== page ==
After 7 January, when nearly 200 people died in bushfires, the press quickly sheeted blame for the fires on a lack of “controlled burns” and “fuel reduction”. The result has been a backlash against all things “green”. The Royal Commission has begun and will make its conclusions in due course, but in the meantime, the state’s forestry bureaucracy has been quick to seize the moment and ignite an extraordinary number of “controlled” bushfires across Victoria .

National Parks in particular have been targeted by Parks Victoria and the Department of Sustainability and Environment (DSE), with fires still smouldering Wilson’s Promontory and being lit or “contained” in the Alfred, Glenelg and Croajingolong and several other National Parks at the time of writing. 

We can only hope that some of the state is left unsinged by the time the Royal Commission comes to consider some solid evidence of both the effectiveness of fuel reduction and the fire retardant properties of old established forest.

Reports today revealed that carbon dating of a large (but not the largest) Shining Gum from a freshly cut stump from Brown Mountain in East Gippsland revealed the tree to be between 500 and 600 years old. Victorian Greens MP Sue Pennicuik makes the case for Brown Mountain on YouTube , an area previously dedicated for tourism with planned nature trails. It is now scheduled for logging by VicForests.

These trees on the slope of Brown Mountain, in a catchment that drains to the Snowy River estuary, have not burned for 200 years despite being subjected to repeated fire threats. If the hype surrounding the recent bushfires is to be believed they should have “gone up” long ago.

The resistance of these old forests to fire is highlighted in recent burns. Remnant old Tasmanian Blue Gum forest on Wilson’s Promontory deflected major fires as they have down five or more times in the last century. These and even younger forest get wetter with age and “absorb” lightening strikes, increasingly restricting the fires they generate to the tree hit. Being the tallest forests and most likely to be hit by lightning. If they did not become less flammable over time, 500-600 years at least as we now know, they would not exist.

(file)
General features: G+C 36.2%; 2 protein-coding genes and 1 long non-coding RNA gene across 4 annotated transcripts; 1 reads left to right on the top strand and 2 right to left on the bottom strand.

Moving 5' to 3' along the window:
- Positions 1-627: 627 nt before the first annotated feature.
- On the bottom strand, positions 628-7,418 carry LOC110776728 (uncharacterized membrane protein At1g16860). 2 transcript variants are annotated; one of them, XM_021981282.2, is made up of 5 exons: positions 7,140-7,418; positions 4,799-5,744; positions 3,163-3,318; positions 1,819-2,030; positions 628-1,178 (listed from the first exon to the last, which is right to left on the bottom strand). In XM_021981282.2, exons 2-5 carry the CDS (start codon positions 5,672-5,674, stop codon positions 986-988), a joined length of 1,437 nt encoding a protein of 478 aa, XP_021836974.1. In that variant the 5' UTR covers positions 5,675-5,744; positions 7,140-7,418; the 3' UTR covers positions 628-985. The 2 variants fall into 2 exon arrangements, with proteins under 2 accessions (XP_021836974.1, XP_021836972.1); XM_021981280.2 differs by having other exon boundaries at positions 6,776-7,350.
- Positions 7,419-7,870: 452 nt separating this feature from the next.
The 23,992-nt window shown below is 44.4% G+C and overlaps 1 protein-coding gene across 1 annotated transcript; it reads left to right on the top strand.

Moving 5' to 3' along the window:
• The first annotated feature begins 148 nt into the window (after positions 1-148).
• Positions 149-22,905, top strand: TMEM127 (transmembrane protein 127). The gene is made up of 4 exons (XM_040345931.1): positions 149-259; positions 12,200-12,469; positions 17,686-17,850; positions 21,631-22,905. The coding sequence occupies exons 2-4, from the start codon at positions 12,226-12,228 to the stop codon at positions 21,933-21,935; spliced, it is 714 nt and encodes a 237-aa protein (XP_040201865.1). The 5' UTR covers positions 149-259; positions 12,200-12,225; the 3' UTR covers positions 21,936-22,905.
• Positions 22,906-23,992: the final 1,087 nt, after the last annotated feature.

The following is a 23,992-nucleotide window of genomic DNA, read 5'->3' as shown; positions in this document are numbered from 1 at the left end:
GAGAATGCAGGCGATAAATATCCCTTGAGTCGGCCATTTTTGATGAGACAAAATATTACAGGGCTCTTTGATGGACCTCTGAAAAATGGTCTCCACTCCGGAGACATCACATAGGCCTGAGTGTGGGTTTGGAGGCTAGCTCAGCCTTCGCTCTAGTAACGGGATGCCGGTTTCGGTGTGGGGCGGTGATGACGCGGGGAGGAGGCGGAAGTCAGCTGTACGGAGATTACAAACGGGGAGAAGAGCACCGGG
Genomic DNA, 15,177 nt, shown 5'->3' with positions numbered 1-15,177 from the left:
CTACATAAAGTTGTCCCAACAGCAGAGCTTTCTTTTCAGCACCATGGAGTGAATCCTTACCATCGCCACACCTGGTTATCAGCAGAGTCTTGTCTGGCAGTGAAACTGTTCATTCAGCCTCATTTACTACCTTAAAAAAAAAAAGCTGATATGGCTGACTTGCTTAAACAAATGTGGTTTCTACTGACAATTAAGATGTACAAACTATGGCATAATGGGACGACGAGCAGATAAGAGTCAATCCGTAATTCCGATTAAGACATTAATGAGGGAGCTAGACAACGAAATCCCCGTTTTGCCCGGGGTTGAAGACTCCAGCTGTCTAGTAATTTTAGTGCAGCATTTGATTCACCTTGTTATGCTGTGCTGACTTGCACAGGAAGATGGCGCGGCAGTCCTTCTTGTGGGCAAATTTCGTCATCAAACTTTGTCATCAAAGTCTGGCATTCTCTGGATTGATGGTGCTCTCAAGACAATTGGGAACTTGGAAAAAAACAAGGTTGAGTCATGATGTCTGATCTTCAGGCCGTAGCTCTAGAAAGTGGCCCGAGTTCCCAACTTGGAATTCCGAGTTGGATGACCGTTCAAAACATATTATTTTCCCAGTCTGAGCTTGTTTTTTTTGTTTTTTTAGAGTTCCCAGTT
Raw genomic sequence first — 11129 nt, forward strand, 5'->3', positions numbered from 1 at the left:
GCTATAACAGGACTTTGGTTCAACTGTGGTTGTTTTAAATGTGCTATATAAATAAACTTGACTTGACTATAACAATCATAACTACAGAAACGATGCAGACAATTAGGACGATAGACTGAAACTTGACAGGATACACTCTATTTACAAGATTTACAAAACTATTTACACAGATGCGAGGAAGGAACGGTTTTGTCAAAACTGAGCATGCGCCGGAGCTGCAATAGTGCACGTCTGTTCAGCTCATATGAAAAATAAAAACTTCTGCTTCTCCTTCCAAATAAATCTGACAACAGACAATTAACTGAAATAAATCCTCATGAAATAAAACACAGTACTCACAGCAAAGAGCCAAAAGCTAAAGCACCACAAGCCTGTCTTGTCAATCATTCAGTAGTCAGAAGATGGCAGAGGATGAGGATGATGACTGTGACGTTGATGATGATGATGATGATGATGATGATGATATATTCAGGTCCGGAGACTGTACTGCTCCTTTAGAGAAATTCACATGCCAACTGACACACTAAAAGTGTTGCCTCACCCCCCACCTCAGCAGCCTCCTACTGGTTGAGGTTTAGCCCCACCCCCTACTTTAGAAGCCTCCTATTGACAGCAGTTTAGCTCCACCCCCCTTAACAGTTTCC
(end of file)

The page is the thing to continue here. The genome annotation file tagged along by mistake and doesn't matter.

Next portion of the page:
This 100 tonne Brown Mountain monster was still very healthy and growing when it was cut. However, the rich soils these trees grow in are sort after by forestry managers and the forest industry for crops of young forests — all for a pulp industry with an economically uncertain future. Forests like these are now threatened not only by Victorian Government through VicForests but by the rampant fuel reduction burning now being driven by the Department of Sustainability and Environment (DSE).

After the January 7th the forest industry and others blamed the lack of fuel reduction burning for these fires. As forester Andrew Campbell states : “Claims that more broadscale fuel reduction burning in Victoria’s forests would have prevented these fires and the horrendous loss of life are nonsense.”

In the same paper he quotes reputable scientists pointing out the forests around Marysville and Kinglake had been subjected to regular fuel reduction burning.

Proper and targeted asset protection is not questioned. However fuel reduction burning (in all its forms) dries forests and often leaves behind stands of dead dry solid timber increasing the heat and hazard of subsequent fires. Many areas burned in ’06 and ’07 burned again. The simple notion that if the bush is burned it is less likely to burn is easy to understand – but it could be dangerously wrong. In unburned forests the timber on the forest floor is rotted, though their may be ‘tonnes of it’. Rotten timber is holds moisture and is hard to burn – try it in your own fire place.

Peter Fray

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